Lake Tahoe Unified School District files legal complaint against FieldTurf |

Lake Tahoe Unified School District files legal complaint against FieldTurf

Lake Tahoe Unified School District could be heading to court over a defective field turf installed at South Tahoe Middle School nearly a decade ago.

The district in late February filed a complaint against FieldTurf USA alleging breach of contract and fraud, among other complaints. The district claims FieldTurf used “deceptive and unfair business practices” in its manufacturing, marketing, sale and installation of defective artificial turf installed in 2007, according to court documents.

FieldTurf, which has faced criticism since NJ Advance Media published “The 100-yard deception,” a six-month investigation into the company, in December 2016, disputes how the facts are presented in the school district’s complaint.

The NJ Advance Media — a New Jersey-based media company whose affiliated properties include the The Star-Ledger — report found FieldTurf, which identifies itself as “the global market leader in synthetic sports fields,” continued selling high-end turf to school districts and others across the U.S. after learning that the turf was falling apart, all while generating millions of dollars for the company.

“We are seeing fields showing splitting after under a year of play and have already had to replace on full-sized field due to yard failure after only a few months of installation!”Quote from email sent in December 2006

FieldTurf has also staked its opposition to the series of stories resulting from the investigation.

“FieldTurf strongly disagrees with the accusations and conclusions upon which this story is based,” according to the company’s website.

LTUSD’s legal complaint relies heavily on the media report as the source of the allegations. It cites emails from FieldTurf’s founder to an employee at the original company the manufactured the fibers used in the turf.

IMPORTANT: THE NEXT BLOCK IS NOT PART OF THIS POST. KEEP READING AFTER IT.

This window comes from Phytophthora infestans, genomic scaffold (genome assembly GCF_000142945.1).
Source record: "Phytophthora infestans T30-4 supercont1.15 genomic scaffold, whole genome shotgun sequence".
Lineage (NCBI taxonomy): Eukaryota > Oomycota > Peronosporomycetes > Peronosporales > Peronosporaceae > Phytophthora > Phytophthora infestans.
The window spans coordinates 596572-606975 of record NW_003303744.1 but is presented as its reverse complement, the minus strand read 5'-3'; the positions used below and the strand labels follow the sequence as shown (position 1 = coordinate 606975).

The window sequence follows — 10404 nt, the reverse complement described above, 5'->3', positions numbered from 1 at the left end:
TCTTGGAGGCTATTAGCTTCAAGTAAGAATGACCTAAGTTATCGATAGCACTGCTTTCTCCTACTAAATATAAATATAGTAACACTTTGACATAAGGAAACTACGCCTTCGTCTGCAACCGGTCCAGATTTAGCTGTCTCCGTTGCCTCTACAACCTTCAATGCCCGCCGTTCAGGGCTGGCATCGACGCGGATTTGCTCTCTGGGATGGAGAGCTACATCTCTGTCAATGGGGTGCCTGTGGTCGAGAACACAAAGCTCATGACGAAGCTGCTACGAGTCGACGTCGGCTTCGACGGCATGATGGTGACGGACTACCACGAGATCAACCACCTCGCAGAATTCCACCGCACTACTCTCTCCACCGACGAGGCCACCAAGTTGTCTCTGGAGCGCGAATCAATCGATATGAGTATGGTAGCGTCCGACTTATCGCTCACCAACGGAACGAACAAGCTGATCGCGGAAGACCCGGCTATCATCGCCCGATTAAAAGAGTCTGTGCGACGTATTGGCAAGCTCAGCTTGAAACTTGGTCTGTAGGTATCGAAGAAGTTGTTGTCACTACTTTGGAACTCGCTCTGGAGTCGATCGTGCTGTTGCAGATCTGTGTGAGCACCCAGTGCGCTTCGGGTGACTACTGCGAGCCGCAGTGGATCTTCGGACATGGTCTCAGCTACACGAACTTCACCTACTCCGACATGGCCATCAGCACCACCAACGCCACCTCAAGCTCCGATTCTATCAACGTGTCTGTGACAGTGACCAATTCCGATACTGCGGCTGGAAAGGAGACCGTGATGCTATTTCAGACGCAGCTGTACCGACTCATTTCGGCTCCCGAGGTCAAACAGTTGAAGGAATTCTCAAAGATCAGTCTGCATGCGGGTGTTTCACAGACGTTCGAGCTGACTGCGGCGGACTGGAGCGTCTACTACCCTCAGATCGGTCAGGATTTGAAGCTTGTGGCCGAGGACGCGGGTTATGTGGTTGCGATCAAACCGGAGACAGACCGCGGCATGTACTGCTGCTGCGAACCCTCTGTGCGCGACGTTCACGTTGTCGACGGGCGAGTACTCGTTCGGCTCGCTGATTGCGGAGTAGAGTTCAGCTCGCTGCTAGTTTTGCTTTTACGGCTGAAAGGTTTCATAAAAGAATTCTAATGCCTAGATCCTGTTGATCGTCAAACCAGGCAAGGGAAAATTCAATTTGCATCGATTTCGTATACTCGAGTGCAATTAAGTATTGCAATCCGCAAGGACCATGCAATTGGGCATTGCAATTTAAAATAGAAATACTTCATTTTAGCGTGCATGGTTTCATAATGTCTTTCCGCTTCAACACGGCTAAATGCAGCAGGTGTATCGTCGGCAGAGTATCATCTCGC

“We are seeing fields showing splitting after under a year of play and have already had to replace one full-sized field due to yard failure after only a few months of installation!” according to one email, sent in December 2006, contained in the district’s complaint.

Another email sent several days later read: “It’s all about that old story of waiting for the next shoe to drop. We have had a few failures as you know. The questions is … will many others fail? Who knows?”

These and other exchanges demonstrate that the company knew the turf was defective, but that did not stop FieldTurf from pursuing a deal to install approximately 92,104 square feet of artificial turf at the middle school in exchange for $471,300, according to the complaint.

With all the news about school districts facing budget cuts and funding issues, news that this company went after taxpayer dollars with a product it knew was defective as far back as 2006 is tragic, said Alex Robertson, an attorney with Robertson & Associates, which is representing both the Tahoe school district and another school district in Santa Barbara.

Questions posed to the school district were directed to Robertson.

In its complaint, the district did not set a specific dollar amount for damages, however, it states it will total at least $500,000 due to the “loss of use of its soccer field,” the costs to investigate the damages, cost to replace the field, attorney’s fees and other economic and special damages, according to the complaint.

FieldTurf, in a statement, said it disagrees strongly “with the representation of the facts in this complaint.”

“South Tahoe Middle School’s field was installed in 2007 and is still in use. This means that the school has gotten roughly a decade of use from the field — well beyond the standard eight-year warranty term.”

The company also stated that any issues with the turf are cosmetic.

“Additionally, it is important to note that the issue with Duraspine has not impacted safety — only how a field looks as it wears. We are committed to honoring our warranties and working with our customers to address any issues if they arise.”

With five other active cases involving FieldTurf, the company is seeking to have the cases grouped together so that they can be addressed all at once, according to Robertson.

He said a panel of judges will likely consider the matter sometime in May. After the hearing, the panel usually issues a decision within 10 days.

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